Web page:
Friday, May 1, 2020

 Well, we’re seeing the start of a new month in this Brave New World where it seems like April lasted forever. Six weeks into the coronavirus novel epidemic that’s sweeping the country and we’re not really all that closer to a “solution”, whatever that may be. A number of states are “reopening”, like it or not, partly because of AstroTurf protesters spurred by conservative organizations and companies fretting about the bottom line.

 But not Mississippi. Though we’d planned to reopen after April was up, the largest single-day spike in cases and deaths gave Gov. Tate Reeves pause. The governor had planned on more or less fully reopening the state starting the first of May, but we saw a jump of 397 cases and 20 deaths, bringing us up to 7, 212 cases and 281 deaths. So Reeves didn’t necessarily halt the reopening but he definitely pumped the brakes a bit.

“We cannot pretend this is over,” said Reeves. “It is not. The fight must go on. Why? — because we are facing a public health crisis. It is real, it is deadly.”

 To give credit where credit is due, after a shaky start, Reeves has done a better-than-expected job dealing with this problem, plus or minus some “who you know” corruption that’s almost to be expected. By hook or by crook, we are reopening, though. Things are just pushed back to May 11 unless something drastic happens. Most retail stores have been allowed to fully open, but public places and restaurants are going to have to wait a bit. Nothing’s been fully decided about schools, yet, but the idea is still reaching for August at worst or before the end of the school year at best.

 Our own particular bastions of sin, the casinos in Tunica and on the coast, may be allowed to reopen by Memorial Day. The decisions are being left up to the individual casino. Particularly in Tunica County, the casinos bring a whole lot to the economy and being closed since March definitely hasn’t helped anything. Twenty percent of the staff have been laid off. Not from the casinos, but from the county offices. The casino’s shuttering is figured to have cost the county $16 million in revenue. So, yeah, big deal.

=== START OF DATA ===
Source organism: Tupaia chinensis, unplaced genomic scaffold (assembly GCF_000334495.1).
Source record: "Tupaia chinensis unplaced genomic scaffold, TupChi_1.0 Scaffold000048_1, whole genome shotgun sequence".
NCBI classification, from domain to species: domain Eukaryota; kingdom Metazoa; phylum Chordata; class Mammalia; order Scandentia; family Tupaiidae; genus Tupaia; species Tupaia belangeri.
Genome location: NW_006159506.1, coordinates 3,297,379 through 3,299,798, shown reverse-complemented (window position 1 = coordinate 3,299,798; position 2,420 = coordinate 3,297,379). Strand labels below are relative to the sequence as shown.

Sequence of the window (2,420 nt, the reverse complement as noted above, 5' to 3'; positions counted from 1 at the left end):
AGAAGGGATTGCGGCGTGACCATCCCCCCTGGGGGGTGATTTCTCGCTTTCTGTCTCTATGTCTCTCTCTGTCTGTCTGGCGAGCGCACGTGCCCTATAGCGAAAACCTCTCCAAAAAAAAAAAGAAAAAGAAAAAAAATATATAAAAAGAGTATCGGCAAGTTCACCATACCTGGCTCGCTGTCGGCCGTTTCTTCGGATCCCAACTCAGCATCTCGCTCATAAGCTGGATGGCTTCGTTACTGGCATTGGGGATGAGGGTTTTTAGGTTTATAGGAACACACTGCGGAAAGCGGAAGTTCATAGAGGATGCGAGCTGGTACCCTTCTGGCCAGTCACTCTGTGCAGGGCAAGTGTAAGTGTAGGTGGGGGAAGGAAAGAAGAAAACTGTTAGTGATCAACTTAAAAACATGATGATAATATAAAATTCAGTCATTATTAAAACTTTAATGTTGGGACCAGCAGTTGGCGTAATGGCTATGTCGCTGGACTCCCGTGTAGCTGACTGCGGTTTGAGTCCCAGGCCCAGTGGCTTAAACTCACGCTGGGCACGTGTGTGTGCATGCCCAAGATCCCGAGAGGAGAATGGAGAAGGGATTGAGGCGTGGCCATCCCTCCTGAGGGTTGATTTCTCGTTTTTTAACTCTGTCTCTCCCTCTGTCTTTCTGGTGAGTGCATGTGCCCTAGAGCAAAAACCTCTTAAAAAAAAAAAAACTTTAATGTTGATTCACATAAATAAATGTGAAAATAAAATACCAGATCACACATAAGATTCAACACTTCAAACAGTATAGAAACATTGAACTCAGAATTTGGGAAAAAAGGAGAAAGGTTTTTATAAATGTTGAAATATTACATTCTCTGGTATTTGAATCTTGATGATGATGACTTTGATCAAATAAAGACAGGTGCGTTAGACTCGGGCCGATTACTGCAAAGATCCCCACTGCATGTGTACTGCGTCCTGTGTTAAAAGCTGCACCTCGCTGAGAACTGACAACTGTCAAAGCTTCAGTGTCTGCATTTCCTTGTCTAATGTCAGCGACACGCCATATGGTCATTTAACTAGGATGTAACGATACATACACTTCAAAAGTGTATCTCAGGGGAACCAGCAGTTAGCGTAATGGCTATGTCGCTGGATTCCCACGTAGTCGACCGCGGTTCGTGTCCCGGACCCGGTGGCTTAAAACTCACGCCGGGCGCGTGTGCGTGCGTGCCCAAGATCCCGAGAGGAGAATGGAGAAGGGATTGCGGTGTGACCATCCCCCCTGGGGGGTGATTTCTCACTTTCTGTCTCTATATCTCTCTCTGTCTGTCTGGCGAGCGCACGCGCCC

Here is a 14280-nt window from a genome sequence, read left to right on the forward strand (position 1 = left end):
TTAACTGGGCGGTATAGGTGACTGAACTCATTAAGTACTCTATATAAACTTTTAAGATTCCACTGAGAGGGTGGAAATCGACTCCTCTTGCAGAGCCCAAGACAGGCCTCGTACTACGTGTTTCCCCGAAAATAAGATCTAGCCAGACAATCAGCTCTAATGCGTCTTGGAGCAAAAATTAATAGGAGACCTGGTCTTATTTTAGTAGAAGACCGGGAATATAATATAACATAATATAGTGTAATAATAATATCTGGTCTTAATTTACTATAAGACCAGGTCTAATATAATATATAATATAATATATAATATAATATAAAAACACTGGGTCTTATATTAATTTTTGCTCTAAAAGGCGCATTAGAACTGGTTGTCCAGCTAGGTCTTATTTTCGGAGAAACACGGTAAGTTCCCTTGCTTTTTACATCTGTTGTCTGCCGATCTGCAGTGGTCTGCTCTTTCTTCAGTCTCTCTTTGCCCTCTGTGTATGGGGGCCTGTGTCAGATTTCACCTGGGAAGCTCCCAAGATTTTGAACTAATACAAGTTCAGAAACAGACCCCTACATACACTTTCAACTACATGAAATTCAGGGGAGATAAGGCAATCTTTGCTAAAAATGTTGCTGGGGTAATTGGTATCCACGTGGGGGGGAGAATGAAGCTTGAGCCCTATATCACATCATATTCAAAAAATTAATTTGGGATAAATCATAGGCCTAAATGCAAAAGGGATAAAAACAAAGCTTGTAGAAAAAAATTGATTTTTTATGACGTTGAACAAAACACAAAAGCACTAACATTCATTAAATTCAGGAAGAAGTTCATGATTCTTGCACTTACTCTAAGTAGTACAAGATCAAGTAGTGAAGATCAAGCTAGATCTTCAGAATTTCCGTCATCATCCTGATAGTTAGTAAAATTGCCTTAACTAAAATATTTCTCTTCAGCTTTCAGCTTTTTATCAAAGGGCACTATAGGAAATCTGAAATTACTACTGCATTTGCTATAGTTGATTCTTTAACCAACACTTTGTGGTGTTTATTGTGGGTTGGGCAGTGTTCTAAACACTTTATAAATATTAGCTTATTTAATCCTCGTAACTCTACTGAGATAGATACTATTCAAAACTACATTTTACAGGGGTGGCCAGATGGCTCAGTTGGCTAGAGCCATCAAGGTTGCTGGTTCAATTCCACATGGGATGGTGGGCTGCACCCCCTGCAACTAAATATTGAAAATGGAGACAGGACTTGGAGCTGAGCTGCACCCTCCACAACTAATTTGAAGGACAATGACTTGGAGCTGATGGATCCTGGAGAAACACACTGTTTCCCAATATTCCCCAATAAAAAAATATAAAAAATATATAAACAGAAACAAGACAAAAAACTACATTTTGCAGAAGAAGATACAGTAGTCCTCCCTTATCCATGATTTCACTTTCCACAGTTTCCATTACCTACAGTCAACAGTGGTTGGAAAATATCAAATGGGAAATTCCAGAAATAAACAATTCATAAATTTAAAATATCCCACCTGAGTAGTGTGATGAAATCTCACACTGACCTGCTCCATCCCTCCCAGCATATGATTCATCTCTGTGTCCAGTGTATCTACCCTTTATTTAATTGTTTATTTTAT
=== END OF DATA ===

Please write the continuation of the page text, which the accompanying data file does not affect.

For the most part, we have avoided the “protests” that have popped up around the country, though Jackson did see some earlier in the week. I haven’t been able to find if any Trump-connected groups were behind these, and we’re not seeing the gun nuts or Nazi cosplayers like elsewhere. We still have the Confederate battle symbol on the state flag, so that’s a given. It is, however, the same bunch of people who have no idea what communism is, they just know they’re against it no matter how little sense they make.

 One thing that continues to baffle me about the “let us go back to work” argument is how much “work” is still going on. Wal-Mart and various grocery stores are open, the power and utility companies are still doing what they do, and closer to home, my uncle’s kept his carpet store open and someone in Amory is working on Momma’s Mule side-by-side. On the flipside, my cousin who works for a subsidiary of the Toyota plant in Blue Springs was supposed to go back to work today but was told it’d be another week after Gov. Reeves slowed things down.